The transition to electric vehicles from gas-powered vehicles is essential for reducing greenhouse gas emissions as well as air pollution in general. Currently, transportation is responsible for 30% of greenhouse gas emissions in the United States.
There is no doubt that there is surging interest in electric cars. There are now millions of them being sold around the world each year. But they still represent a small fraction of new car sales in most places. Notable exceptions are several European countries such as Norway and Switzerland where plug-in vehicles are dominant. In the United States, on the other hand, EVs still represent less than 3% of new car sales.
Given the urgency in reducing vehicle emissions, many countries around the world have devised plans, goals, or laws to end the sale of gasoline cars. Gas car bans vary quite a bit around the world, but they are being implemented in many places.
There are 28 countries and US states that have imposed gas car bans to take effect over the next five to 20 years. These include European countries like Norway, Belgium, Austria, Netherlands, Denmark, Iceland, Ireland, Sweden, Scotland, Slovenia, the UK, France, and Spain. Asian countries include South Korea, India, Japan, China, Singapore, Sri Lanka, and Taiwan. In the Middle East, Israel and Egypt have announced bans. Here in the US, New York and California both have bans starting in 2035. Canada also has announced a ban.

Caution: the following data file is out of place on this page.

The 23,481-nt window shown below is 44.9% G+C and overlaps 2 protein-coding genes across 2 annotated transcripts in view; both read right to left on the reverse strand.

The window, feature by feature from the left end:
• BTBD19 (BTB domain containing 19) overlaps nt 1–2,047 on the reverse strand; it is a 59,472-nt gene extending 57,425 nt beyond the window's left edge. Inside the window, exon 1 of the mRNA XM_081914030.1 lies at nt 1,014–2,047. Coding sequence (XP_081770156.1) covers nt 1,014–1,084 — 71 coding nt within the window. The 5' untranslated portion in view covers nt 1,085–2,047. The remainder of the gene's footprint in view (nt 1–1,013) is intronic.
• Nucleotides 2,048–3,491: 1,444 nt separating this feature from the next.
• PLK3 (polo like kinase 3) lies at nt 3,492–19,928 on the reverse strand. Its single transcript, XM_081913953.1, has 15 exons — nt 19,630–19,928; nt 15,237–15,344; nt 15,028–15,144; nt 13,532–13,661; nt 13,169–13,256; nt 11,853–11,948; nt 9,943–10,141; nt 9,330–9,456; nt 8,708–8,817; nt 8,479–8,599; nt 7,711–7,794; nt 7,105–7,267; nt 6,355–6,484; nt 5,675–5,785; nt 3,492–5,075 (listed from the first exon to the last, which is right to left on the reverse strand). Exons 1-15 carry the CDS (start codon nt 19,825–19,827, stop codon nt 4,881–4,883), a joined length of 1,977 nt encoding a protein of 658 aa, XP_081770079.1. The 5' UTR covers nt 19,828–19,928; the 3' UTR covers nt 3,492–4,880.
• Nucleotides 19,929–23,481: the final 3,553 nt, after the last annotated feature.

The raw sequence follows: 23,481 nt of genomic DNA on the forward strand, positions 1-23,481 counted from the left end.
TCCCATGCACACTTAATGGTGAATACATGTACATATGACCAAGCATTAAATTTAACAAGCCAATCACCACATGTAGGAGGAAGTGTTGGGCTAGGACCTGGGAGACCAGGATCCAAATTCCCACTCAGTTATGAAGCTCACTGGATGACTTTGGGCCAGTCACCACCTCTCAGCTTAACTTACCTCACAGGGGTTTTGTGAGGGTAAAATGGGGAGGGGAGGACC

Car manufacturers have seen the writing on the wall. Most have started adding EVs to their lineups. Many have announced their own timetables for phasing out gas cars entirely. There are more than 15 new electric models available this year and there are many more to follow next year.
Photo, posted January 24, 2009, courtesy of Oran Viriyincy via Flickr.